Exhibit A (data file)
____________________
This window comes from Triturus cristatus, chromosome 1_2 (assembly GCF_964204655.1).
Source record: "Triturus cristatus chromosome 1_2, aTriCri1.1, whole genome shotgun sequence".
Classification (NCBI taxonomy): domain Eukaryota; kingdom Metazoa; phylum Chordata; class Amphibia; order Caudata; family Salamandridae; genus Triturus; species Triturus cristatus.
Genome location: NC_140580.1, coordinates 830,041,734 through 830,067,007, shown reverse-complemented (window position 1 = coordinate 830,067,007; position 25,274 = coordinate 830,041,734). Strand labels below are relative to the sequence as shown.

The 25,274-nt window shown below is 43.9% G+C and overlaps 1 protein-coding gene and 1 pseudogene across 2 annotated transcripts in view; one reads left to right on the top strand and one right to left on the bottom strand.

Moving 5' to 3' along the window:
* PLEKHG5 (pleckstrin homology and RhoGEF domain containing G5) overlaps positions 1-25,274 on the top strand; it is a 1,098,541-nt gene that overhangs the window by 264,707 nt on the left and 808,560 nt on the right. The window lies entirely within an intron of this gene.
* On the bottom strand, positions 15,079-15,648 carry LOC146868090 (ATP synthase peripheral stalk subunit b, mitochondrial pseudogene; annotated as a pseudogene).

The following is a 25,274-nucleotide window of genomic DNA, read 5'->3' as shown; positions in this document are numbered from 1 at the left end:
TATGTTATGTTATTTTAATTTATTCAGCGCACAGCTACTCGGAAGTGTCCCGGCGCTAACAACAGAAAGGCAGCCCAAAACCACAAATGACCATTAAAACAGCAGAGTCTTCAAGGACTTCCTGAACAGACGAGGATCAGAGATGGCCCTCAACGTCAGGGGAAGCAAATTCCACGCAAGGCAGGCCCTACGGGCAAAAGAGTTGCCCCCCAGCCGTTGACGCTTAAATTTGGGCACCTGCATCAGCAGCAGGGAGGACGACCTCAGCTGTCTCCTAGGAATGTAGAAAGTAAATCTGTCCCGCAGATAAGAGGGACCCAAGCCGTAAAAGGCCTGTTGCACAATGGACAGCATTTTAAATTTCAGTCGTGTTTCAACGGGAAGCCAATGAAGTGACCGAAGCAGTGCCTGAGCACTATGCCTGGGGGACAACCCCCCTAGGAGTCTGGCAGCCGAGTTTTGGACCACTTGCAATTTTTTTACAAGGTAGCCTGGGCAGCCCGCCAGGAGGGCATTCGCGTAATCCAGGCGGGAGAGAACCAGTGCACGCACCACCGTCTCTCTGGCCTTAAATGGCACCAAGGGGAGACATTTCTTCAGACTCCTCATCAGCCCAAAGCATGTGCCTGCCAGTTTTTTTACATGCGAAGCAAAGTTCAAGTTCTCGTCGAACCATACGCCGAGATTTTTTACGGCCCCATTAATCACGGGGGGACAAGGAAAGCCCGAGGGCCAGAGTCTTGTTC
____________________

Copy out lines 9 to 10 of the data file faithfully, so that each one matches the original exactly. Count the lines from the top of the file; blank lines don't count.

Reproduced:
The following is a 25,274-nucleotide window of genomic DNA, read 5'->3' as shown; positions in this document are numbered from 1 at the left end:
TATGTTATGTTATTTTAATTTATTCAGCGCACAGCTACTCGGAAGTGTCCCGGCGCTAACAACAGAAAGGCAGCCCAAAACCACAAATGACCATTAAAACAGCAGAGTCTTCAAGGACTTCCTGAACAGACGAGGATCAGAGATGGCCCTCAACGTCAGGGGAAGCAAATTCCACGCAAGGCAGGCCCTACGGGCAAAAGAGTTGCCCCCCAGCCGTTGACGCTTAAATTTGGGCACCTGCATCAGCAGCAGGGAGGACGACCTCAGCTGTCTCCTAGGAATGTAGAAAGTAAATCTGTCCCGCAGATAAGAGGGACCCAAGCCGTAAAAGGCCTGTTGCACAATGGACAGCATTTTAAATTTCAGTCGTGTTTCAACGGGAAGCCAATGAAGTGACCGAAGCAGTGCCTGAGCACTATGCCTGGGGGACAACCCCCCTAGGAGTCTGGCAGCCGAGTTTTGGACCACTTGCAATTTTTTTACAAGGTAGCCTGGGCAGCCCGCCAGGAGGGCATTCGCGTAATCCAGGCGGGAGAGAACCAGTGCACGCACCACCGTCTCTCTGGCCTTAAATGGCACCAAGGGGAGACATTTCTTCAGACTCCTCATCAGCCCAAAGCATGTGCCTGCCAGTTTTTTTACATGCGAAGCAAAGTTCAAGTTCTCGTCGAACCATACGCCGAGATTTTTTACGGCCCCATTAATCACGGGGGGACAAGGAAAGCCCGAGGGCCAGAGTCTTGTTC